Just a quick teaser post for our forestry/ecology readers out there. I have a methodology developed for calculating McNab indices that directly corresponds with the field technique (unlike, as far as I know, any previous GIS-based techniques– which are probably adequate proxies).
What is a McNab index? Well there are two kinds, the minor landforms and mesoscale landforms that are field-measured topographic position or terrain shape indices inform the location of ecological processes across the landscape. So, for example, some plant forest types like ridges, and some like ravines. The question is, quantitatively, how raviney or ridgey should it be for a given species, association, or alliance, and how is it measured? Basically either average angle to horizon, or average angle to the local landscape, e.g. 10m away are the two McNab indices. See i.e. http://www.treesearch.fs.fed.us/pubs/1150 and http://www.treesearch.fs.fed.us/pubs/24472.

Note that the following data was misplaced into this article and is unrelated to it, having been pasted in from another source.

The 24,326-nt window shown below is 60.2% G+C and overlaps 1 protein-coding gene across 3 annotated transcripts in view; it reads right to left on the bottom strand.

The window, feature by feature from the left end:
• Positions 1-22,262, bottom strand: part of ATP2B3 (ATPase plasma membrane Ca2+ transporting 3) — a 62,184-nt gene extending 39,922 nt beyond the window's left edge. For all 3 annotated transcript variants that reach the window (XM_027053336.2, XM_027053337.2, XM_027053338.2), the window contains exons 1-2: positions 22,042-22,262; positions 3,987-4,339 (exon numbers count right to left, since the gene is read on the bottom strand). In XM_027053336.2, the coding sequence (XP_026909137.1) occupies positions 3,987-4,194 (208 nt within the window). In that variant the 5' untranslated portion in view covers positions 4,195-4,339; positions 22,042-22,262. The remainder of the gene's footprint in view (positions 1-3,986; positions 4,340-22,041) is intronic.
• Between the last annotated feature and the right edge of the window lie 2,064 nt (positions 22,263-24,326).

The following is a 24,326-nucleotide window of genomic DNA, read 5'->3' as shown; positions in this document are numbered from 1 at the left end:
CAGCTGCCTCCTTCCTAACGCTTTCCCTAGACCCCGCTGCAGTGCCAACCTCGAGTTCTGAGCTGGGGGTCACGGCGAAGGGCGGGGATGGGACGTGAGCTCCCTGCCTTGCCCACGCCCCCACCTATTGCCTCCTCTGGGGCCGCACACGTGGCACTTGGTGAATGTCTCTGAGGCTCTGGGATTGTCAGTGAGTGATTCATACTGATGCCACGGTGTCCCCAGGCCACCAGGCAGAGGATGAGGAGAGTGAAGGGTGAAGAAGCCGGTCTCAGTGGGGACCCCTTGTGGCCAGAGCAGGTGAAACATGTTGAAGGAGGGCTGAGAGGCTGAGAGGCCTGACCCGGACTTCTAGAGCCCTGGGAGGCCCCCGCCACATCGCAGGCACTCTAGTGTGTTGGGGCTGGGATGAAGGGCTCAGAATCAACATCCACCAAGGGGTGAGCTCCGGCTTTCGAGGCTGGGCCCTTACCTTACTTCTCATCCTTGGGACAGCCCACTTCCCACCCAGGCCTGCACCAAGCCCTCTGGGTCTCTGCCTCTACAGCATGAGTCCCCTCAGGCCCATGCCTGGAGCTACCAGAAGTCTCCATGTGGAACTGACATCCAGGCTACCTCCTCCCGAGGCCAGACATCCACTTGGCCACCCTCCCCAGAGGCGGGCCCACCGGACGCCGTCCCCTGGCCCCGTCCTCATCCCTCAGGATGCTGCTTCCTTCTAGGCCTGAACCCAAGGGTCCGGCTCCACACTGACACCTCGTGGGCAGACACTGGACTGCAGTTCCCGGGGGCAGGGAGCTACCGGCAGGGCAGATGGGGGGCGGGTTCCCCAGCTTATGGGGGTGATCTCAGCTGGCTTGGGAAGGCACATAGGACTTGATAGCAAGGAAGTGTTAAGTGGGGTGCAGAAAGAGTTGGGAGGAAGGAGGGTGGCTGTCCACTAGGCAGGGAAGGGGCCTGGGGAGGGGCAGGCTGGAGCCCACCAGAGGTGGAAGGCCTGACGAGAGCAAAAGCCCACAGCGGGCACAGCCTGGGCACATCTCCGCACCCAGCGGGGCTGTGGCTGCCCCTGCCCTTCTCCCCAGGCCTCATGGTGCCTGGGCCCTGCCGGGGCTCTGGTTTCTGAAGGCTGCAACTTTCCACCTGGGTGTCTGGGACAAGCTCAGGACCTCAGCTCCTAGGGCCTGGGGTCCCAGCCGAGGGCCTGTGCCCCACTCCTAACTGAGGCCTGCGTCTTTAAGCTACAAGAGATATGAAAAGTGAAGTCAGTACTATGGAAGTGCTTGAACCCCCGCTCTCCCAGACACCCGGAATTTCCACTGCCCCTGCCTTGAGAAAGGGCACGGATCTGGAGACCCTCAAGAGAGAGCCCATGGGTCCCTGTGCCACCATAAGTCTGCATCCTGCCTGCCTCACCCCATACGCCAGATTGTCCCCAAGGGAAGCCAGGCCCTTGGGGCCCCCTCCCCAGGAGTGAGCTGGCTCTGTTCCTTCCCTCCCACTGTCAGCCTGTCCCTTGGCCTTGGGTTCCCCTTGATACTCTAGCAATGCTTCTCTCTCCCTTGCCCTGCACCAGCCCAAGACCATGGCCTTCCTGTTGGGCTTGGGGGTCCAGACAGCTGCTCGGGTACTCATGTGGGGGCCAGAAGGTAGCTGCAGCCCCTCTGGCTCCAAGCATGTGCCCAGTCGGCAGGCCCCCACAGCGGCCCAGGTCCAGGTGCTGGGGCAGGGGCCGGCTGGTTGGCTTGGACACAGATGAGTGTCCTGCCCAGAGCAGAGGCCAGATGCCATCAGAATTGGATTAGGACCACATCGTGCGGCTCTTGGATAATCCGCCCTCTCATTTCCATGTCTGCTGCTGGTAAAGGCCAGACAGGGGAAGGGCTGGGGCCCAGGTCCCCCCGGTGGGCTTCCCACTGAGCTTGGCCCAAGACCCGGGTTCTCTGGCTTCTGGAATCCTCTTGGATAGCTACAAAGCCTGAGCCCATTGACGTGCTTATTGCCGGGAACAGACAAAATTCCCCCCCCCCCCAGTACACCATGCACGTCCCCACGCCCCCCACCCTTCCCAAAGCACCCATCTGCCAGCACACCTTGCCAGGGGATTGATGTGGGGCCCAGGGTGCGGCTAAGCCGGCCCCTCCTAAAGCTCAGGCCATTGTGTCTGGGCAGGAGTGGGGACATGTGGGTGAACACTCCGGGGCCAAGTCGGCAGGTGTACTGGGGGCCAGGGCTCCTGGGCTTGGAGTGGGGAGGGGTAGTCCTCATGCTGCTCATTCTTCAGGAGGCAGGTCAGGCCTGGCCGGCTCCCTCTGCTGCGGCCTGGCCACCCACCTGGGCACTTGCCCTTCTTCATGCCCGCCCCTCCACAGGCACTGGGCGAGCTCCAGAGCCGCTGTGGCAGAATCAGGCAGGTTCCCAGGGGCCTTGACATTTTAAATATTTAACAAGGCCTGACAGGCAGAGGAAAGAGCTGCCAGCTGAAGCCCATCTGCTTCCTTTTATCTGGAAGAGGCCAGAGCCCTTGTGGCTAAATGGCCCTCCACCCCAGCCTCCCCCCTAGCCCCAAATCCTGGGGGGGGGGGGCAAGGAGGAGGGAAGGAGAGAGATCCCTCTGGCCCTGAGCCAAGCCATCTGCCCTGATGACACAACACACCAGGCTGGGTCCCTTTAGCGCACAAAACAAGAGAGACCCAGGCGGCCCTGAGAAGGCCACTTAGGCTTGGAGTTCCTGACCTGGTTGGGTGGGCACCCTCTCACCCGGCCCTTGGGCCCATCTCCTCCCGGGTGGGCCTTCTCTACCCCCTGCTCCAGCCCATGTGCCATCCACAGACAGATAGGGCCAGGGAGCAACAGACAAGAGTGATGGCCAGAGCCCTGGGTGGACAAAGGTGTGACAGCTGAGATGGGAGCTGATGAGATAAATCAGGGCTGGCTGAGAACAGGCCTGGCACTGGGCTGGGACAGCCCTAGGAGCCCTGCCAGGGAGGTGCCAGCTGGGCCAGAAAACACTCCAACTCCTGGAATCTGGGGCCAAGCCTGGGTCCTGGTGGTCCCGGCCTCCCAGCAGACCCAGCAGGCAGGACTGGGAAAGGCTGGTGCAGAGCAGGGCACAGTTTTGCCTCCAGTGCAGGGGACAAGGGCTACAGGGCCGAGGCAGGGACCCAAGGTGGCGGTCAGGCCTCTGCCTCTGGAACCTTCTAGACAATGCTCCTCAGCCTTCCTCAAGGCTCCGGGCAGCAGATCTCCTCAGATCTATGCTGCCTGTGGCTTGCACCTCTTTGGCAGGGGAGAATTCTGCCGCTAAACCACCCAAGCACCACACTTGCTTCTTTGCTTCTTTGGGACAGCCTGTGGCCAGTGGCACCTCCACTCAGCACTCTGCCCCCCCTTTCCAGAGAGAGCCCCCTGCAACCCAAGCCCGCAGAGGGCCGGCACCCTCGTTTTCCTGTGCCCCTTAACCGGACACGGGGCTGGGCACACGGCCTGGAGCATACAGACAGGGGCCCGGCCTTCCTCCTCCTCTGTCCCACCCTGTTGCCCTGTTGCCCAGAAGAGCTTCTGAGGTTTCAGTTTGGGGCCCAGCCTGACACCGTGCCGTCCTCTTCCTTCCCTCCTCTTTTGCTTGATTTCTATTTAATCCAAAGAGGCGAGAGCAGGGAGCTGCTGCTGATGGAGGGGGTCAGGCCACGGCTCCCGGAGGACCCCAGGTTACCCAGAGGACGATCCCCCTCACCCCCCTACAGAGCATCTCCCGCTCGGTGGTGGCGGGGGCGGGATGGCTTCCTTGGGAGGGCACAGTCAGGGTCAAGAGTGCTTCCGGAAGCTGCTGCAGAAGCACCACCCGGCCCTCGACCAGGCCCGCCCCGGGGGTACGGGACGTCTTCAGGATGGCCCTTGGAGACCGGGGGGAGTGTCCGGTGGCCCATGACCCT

So here’s the output (more to come), including code. The darker the shade, the lower the relative position, the lighter the shade, the higher the valley, e.g. ridges and planes. I know, it just looks like a hillshade, but there’s deeper stuff happening here: